Wednesday, September 30, 2009

Why in Such a Hurry to Grow Old?

Many of my peers seem to be fond of saying that they're getting old. While I'm sure it's very freeing to say that, I've always feel a bit odd, especially when the person is younger than me. I never knew what to say, but the words were finally given to me when I heard or read that some people who are in their 70s and 80s take great exception to someone in their 50s or even 40s claiming to be old.

Now I have something to say: "You know those who are in their 70s and 80s really hate it when someone your age says that." That does take the wind out of things and probably is a bit of a kill joy, so I need to use it judiciously. It appears that some really like to acknowledge that they are getting older and I must admit that I find it really mysterious as I'm in my late 40s and I've never felt better. I used to worry that I was approaching 50 until I started consistently running into people on mountains in their 50s and 60s (met a dentist who is 68 and who had just summited Mt. Whitney) and have heard of those in their 70s who consistently climb mountains. I've resolved to stop worrying about it entirely. Age is clearly attitude. Well ok, taking care of yourself counts too.

I still have to figure out a proper response to some youngster complaining about being old. Likely the best response is none at all. I think maybe what's going on is that your body does start to change when you hit your 40s (like your eyes stop working as well as they used to, and your hair starts to gray, and healing takes longer which is pretty frustrating) and that does take some adjustment and that's probably what's going on.

Maybe I should just agree with the and say "Yeah, YOU'RE old," but I believe in Karma so I think I'll refrain.

1 comment:

Elf said...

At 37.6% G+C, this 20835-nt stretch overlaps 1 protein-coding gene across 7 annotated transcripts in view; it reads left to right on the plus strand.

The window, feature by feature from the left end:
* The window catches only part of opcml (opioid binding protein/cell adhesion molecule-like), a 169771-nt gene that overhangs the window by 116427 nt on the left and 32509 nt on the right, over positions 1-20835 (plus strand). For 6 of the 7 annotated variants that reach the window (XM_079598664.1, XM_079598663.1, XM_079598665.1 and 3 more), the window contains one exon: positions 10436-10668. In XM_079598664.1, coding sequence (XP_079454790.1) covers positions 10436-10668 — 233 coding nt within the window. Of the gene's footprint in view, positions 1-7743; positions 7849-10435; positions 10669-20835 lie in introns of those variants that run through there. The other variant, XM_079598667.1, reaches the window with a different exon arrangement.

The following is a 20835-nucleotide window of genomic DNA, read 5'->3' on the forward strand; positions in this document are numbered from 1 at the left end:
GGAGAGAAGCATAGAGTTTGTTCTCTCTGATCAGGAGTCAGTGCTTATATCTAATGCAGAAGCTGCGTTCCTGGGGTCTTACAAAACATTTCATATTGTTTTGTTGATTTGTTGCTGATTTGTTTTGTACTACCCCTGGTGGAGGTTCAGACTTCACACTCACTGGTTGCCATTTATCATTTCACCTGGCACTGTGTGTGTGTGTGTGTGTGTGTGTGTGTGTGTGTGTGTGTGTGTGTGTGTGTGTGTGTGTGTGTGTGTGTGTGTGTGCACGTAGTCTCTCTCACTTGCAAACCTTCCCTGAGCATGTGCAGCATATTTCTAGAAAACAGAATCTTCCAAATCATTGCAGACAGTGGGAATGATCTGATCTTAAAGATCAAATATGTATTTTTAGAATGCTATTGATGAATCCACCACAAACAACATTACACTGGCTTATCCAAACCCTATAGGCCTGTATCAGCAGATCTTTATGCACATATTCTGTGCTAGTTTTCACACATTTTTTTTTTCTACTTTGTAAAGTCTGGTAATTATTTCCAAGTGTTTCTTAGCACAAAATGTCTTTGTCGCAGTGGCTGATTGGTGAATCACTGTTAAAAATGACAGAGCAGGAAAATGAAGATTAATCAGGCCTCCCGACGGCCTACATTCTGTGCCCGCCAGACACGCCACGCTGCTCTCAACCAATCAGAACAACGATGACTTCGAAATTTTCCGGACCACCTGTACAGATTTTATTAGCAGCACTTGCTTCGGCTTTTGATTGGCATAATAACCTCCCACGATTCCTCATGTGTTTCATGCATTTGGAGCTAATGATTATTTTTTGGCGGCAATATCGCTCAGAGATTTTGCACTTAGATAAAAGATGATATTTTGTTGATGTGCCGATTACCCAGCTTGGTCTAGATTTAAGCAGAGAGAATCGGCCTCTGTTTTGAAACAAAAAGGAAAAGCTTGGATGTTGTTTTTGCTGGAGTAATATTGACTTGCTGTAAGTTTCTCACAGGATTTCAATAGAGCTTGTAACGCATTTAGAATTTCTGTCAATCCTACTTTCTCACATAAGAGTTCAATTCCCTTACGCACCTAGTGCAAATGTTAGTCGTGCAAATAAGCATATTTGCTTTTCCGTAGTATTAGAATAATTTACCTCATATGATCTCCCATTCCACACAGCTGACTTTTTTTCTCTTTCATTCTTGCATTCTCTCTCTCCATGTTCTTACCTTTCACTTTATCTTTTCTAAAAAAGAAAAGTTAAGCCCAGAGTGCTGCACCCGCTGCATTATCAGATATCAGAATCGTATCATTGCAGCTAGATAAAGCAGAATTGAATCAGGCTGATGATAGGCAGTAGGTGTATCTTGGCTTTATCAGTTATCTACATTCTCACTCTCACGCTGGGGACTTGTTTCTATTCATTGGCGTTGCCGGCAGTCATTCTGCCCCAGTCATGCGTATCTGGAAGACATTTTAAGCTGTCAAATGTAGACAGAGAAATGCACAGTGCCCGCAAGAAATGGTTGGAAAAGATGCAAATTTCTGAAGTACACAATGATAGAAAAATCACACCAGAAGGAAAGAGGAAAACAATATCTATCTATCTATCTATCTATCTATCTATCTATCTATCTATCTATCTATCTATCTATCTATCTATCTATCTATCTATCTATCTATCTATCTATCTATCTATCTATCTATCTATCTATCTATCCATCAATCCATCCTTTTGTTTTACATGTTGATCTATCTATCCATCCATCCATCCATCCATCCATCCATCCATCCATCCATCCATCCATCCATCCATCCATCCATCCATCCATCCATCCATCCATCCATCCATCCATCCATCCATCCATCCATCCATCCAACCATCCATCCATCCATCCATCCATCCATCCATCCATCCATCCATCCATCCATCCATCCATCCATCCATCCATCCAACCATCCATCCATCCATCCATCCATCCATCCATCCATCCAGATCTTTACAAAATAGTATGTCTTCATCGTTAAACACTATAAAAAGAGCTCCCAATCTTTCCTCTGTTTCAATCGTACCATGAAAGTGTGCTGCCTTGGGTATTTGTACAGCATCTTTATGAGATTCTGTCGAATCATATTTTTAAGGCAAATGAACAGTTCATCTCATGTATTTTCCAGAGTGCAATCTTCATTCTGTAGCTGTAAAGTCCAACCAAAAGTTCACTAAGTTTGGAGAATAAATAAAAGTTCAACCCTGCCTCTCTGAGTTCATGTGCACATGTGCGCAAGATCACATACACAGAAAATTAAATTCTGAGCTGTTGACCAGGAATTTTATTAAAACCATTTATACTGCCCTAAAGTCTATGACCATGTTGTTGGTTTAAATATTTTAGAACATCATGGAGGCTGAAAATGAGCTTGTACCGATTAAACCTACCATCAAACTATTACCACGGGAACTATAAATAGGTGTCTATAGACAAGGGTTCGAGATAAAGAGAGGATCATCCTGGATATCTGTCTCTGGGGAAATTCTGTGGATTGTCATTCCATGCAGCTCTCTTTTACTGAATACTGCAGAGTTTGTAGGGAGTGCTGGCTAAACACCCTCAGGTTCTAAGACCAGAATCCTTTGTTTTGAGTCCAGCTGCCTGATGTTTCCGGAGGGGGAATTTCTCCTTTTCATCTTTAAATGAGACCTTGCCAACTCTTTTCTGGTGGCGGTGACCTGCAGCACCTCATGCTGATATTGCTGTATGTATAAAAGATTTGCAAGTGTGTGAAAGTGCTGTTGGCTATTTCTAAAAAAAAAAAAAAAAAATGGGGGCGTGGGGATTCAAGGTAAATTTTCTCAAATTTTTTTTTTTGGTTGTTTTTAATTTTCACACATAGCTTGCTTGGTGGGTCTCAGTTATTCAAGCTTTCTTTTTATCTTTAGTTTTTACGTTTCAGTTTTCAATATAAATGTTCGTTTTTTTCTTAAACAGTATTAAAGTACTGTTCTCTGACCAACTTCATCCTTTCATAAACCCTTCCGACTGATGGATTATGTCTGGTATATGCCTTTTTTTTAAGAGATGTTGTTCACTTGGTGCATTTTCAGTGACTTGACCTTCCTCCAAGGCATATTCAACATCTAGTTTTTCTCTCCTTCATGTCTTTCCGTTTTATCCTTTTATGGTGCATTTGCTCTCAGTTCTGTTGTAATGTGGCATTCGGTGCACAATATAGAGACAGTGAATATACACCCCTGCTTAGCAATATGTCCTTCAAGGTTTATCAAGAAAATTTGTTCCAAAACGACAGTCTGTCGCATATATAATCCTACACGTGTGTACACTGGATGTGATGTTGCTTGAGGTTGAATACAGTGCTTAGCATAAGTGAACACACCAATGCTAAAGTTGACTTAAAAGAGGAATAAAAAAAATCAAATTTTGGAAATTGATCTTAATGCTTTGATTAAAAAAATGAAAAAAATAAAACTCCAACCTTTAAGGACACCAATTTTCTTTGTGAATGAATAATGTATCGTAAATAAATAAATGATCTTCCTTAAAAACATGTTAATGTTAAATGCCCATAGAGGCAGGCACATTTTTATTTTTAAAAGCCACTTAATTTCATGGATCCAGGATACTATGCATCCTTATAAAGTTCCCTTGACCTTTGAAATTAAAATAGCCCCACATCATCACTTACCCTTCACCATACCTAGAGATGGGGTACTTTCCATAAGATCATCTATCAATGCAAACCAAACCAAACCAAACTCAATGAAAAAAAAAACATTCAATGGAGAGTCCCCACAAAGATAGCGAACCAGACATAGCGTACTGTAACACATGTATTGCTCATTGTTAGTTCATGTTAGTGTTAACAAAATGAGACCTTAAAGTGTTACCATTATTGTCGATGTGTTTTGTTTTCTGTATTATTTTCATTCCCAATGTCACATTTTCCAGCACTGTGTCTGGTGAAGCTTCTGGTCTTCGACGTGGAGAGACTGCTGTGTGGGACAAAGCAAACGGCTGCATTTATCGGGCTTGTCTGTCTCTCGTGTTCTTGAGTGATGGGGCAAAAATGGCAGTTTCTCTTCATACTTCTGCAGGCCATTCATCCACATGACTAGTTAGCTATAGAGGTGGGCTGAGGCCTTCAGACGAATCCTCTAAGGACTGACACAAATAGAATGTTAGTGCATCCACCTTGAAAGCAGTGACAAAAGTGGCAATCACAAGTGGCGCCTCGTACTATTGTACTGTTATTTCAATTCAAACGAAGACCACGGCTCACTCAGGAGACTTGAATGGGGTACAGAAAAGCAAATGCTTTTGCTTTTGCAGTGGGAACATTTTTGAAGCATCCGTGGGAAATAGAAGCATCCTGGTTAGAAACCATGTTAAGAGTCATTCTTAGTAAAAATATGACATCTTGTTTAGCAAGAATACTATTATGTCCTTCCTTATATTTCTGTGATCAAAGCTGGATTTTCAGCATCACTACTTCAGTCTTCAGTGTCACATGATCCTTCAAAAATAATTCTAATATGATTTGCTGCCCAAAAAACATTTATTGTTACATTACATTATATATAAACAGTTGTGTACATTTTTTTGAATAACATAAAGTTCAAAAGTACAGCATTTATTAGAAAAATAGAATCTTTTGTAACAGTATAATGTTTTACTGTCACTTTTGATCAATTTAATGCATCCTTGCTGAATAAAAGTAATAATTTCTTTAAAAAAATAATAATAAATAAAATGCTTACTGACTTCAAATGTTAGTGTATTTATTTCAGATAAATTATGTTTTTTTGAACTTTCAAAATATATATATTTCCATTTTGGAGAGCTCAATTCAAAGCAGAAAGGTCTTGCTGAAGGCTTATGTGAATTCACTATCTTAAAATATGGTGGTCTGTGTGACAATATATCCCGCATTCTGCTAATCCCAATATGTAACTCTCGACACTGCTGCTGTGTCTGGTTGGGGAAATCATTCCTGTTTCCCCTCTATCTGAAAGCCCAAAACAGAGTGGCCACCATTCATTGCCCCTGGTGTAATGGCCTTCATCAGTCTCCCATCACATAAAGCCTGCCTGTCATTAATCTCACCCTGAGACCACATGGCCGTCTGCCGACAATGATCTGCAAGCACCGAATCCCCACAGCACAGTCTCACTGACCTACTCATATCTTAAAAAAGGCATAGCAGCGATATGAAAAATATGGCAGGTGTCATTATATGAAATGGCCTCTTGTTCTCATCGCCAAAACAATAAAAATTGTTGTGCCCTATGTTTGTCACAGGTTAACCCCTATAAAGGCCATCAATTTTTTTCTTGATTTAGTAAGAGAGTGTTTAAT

Sometimes I say I can tell that I'm getting older. Sometimes when other people say that, I say, "maybe YOU are, but I'M not." Some days I feel young. Some days I wonder how my body is going to make it to 120 when it's not even halfway there and has so many things that don't work the way they used to. At the trial last weekend, some of us were sitting around talking about this & that & how many years have gone by & such. Someone else said something about getting married 30 years ago, and I suddenly realized it was almost that long ago for me, and said, yeah, I got married in 1981. Not 2 minutes later, the conversation turned to how old people were getting, and I made some snippity comment about me not getting older, and they asked how old I was, and I said 37. All 3 people accepted that. Despite me just saying I got married in 1981. I corrected my statement to my actual age, but it was fun to think that they thought that I could in fact be 37. On the other hand, everyone I know between 30 and maybe 65 seems to me to be "about my age" and I couldn't guess within 10 years someone's age necessarily. Well--yeah, maybe within 10 years. I think I'm lucky in that my hair isn't graying noticeably yet. It is true that some people's bodies age faster than others, for whatever reason. Some people get alzheimers in their 50s or 60s. SOme people's knees and thumbs and shoulders start giving them arthritis troubles in their late 40s (ahem). I think it's more an observation on most people's parts that they are noticing the aging process taking place, not that they WANT the aging process to take place. Blah blah blah--